Potato Stamping Exploration
- Paper, paint, potatoes, knives
(see the discussion page for a more extensive list)
Read these general instructions first, then begin with part one.
- Cut off a chunk of potato. You want enough potato to hold on to, and you'll need enough flat area to make a large square. Try to make the cut as flat as possible.
- Cut the sides of the chunk so the flat area is square. The sides need to be exactly the same length, so use a ruler or mark a piece of paper to measure them.
How big a square to make? About 2 inches on a side. A bigger square is easier to carve, and takes less stamps to fill a sheet.
- Dry the potato well with a paper towel.
- Draw a design on the potato with a felt tip pen.
- Carve out the design. Remember - the parts you carve will be white. Trace the edge, cutting about 2mm deep, then shave off a thin piece of potato.
- Dry the potato thoroughly.
- Make an arrow or mark on the back side, for orientation when stamping.
- Using a brush or sponge, apply paint to the printing part of the stamp. Don't dip the potato - it won't coat evenly.
- Press the stamp firmly on the paper.
Use plain white copier paper for experiments. When you find a satisfying pattern, print a finished work on better paper. Over the course of this project, your group should make 3-4 high quality prints, which you will hand in.
One Asymmetrical Stamp
Make a stamp. For this part of the project, use a design with no symmetry.
Choose two-by-two number arrays, as in Square Block Pattern Exploration, and print the associated block patterns.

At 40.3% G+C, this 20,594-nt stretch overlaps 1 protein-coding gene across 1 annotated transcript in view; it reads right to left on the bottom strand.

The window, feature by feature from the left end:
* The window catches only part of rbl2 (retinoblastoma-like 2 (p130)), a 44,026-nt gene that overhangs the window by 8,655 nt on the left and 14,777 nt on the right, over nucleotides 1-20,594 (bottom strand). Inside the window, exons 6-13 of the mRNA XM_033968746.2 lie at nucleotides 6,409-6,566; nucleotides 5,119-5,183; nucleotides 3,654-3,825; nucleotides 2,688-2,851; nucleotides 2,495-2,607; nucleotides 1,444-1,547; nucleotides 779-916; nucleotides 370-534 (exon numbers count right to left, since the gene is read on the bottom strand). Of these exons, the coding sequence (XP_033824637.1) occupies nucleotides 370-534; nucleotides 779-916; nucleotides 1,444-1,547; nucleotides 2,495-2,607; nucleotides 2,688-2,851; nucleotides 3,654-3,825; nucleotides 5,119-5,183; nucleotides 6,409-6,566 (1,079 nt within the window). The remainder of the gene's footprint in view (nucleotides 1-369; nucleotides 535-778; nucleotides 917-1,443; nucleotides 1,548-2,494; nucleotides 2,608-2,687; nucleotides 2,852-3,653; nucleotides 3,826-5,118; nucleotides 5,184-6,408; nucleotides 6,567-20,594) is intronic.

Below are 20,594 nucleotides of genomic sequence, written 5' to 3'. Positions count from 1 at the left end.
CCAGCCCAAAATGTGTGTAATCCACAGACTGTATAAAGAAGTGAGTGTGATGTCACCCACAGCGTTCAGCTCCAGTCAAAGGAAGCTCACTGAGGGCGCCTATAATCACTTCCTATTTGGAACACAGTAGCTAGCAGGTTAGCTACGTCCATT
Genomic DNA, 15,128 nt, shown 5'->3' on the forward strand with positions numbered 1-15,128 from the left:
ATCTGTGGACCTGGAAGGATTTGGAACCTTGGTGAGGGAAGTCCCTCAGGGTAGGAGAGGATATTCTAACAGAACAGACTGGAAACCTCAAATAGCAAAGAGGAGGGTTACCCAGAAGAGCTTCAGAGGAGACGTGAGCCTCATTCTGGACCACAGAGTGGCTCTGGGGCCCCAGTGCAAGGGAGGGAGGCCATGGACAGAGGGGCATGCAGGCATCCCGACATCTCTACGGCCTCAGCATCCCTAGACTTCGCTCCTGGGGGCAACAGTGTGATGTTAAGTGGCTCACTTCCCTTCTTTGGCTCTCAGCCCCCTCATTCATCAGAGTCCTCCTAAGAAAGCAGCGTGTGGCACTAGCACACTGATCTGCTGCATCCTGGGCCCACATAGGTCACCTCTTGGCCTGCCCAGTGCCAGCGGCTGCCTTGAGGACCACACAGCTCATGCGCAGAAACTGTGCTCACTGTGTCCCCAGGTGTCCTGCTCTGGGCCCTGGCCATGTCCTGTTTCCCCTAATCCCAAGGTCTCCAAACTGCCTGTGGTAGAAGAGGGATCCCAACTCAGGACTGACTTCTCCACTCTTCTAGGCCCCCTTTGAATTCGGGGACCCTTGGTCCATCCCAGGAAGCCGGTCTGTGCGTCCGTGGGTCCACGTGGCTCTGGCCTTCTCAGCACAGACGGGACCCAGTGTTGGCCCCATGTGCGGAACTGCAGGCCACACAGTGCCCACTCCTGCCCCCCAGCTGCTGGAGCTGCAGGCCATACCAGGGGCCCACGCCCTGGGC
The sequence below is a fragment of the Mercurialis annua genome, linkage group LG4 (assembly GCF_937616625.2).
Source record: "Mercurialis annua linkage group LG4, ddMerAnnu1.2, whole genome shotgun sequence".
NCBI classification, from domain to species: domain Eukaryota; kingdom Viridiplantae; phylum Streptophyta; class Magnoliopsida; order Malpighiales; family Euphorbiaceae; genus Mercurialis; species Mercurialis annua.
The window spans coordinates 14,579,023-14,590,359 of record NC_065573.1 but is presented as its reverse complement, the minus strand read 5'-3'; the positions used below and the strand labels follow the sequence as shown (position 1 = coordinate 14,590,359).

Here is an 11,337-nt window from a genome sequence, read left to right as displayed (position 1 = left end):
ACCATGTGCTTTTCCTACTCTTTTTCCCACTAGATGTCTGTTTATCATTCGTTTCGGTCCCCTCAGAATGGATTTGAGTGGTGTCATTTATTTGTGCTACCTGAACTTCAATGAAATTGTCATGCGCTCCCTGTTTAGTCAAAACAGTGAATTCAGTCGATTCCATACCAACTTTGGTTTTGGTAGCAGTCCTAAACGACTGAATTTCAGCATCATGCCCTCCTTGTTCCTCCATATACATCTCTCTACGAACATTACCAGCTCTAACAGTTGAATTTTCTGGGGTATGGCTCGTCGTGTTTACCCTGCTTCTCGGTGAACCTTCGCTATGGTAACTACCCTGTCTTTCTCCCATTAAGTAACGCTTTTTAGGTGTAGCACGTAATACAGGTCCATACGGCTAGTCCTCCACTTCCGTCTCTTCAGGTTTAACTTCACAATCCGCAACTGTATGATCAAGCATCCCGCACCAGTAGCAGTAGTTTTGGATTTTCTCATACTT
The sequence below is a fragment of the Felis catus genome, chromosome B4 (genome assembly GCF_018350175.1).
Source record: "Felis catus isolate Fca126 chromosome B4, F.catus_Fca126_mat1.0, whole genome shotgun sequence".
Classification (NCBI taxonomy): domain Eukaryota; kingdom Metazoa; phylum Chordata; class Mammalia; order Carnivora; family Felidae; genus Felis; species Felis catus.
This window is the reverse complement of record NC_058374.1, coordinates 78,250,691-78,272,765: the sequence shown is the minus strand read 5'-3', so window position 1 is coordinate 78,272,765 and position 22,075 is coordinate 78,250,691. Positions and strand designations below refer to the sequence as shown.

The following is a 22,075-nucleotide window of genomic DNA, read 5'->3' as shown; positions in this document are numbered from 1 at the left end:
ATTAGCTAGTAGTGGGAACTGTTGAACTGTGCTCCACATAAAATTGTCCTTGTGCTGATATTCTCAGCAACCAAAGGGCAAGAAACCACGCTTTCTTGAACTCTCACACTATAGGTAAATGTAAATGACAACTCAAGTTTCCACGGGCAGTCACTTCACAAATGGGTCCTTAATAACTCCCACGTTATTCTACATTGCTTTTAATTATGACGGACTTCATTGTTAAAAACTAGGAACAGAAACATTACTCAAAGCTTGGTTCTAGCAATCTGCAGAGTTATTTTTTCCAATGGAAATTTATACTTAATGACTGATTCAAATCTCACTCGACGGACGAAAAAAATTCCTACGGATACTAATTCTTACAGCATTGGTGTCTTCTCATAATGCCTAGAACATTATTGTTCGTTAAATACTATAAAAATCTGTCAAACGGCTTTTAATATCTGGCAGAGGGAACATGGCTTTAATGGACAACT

A Stamp and its Mirror Image
- Prepare a new stamp, with a square exactly the same size as your first stamp.
- Press the first stamp onto the second, which will print a mirror image of the first stamp onto the second.
- Carve out the mirror image pattern.
You should now have two stamps which are mirror images of each other.
Use these to make new prints with new symmetry groups. Try to get pgg, with glide reflections in two perpendicular directions.
Escher desgined a set of four stamps which produce prints that look like crossing ribbons. You can try these stamps with the EscherTiles applet.
Make your own ribbon crossing stamp. Probably two crossing ribbons is as much as you can do with a potato. Make sure the ribbons meet the stamp edge in the same place on all four sides.
Use two colors (one for each ribbon) and make some prints.
If you have time, experiment with more ribbon stamps. Try making another ribbon tile that matches up with the first one at the edges. You could use the mirror image of the first tile, or have the ribbons cross in different manner.